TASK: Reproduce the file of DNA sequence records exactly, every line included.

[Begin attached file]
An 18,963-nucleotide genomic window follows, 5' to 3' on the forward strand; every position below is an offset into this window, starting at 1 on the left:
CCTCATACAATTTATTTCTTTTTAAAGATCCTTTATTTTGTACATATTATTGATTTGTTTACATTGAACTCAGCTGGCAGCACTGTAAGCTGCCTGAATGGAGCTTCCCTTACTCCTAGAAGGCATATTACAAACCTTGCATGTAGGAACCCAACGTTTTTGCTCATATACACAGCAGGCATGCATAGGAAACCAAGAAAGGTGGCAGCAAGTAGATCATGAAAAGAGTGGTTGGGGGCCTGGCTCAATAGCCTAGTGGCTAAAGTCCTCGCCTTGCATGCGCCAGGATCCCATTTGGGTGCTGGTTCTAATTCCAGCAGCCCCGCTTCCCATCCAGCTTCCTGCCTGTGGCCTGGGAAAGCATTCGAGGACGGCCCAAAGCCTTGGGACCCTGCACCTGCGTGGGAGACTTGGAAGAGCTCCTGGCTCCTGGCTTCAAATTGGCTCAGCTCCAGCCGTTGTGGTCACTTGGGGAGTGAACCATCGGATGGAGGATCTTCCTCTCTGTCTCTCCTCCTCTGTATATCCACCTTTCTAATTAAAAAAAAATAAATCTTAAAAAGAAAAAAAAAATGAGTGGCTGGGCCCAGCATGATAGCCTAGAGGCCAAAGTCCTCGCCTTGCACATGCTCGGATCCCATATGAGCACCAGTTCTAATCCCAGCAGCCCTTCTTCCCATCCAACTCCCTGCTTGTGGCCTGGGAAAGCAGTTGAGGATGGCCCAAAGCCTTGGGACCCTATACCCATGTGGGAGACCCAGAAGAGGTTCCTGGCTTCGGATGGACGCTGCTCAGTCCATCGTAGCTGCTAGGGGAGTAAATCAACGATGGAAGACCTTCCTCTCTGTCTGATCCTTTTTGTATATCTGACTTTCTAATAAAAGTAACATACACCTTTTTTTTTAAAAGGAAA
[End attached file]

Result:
An 18,963-nucleotide genomic window follows, 5' to 3' on the forward strand; every position below is an offset into this window, starting at 1 on the left:
CCTCATACAATTTATTTCTTTTTAAAGATCCTTTATTTTGTACATATTATTGATTTGTTTACATTGAACTCAGCTGGCAGCACTGTAAGCTGCCTGAATGGAGCTTCCCTTACTCCTAGAAGGCATATTACAAACCTTGCATGTAGGAACCCAACGTTTTTGCTCATATACACAGCAGGCATGCATAGGAAACCAAGAAAGGTGGCAGCAAGTAGATCATGAAAAGAGTGGTTGGGGGCCTGGCTCAATAGCCTAGTGGCTAAAGTCCTCGCCTTGCATGCGCCAGGATCCCATTTGGGTGCTGGTTCTAATTCCAGCAGCCCCGCTTCCCATCCAGCTTCCTGCCTGTGGCCTGGGAAAGCATTCGAGGACGGCCCAAAGCCTTGGGACCCTGCACCTGCGTGGGAGACTTGGAAGAGCTCCTGGCTCCTGGCTTCAAATTGGCTCAGCTCCAGCCGTTGTGGTCACTTGGGGAGTGAACCATCGGATGGAGGATCTTCCTCTCTGTCTCTCCTCCTCTGTATATCCACCTTTCTAATTAAAAAAAAATAAATCTTAAAAAGAAAAAAAAAATGAGTGGCTGGGCCCAGCATGATAGCCTAGAGGCCAAAGTCCTCGCCTTGCACATGCTCGGATCCCATATGAGCACCAGTTCTAATCCCAGCAGCCCTTCTTCCCATCCAACTCCCTGCTTGTGGCCTGGGAAAGCAGTTGAGGATGGCCCAAAGCCTTGGGACCCTATACCCATGTGGGAGACCCAGAAGAGGTTCCTGGCTTCGGATGGACGCTGCTCAGTCCATCGTAGCTGCTAGGGGAGTAAATCAACGATGGAAGACCTTCCTCTCTGTCTGATCCTTTTTGTATATCTGACTTTCTAATAAAAGTAACATACACCTTTTTTTTTAAAAGGAAA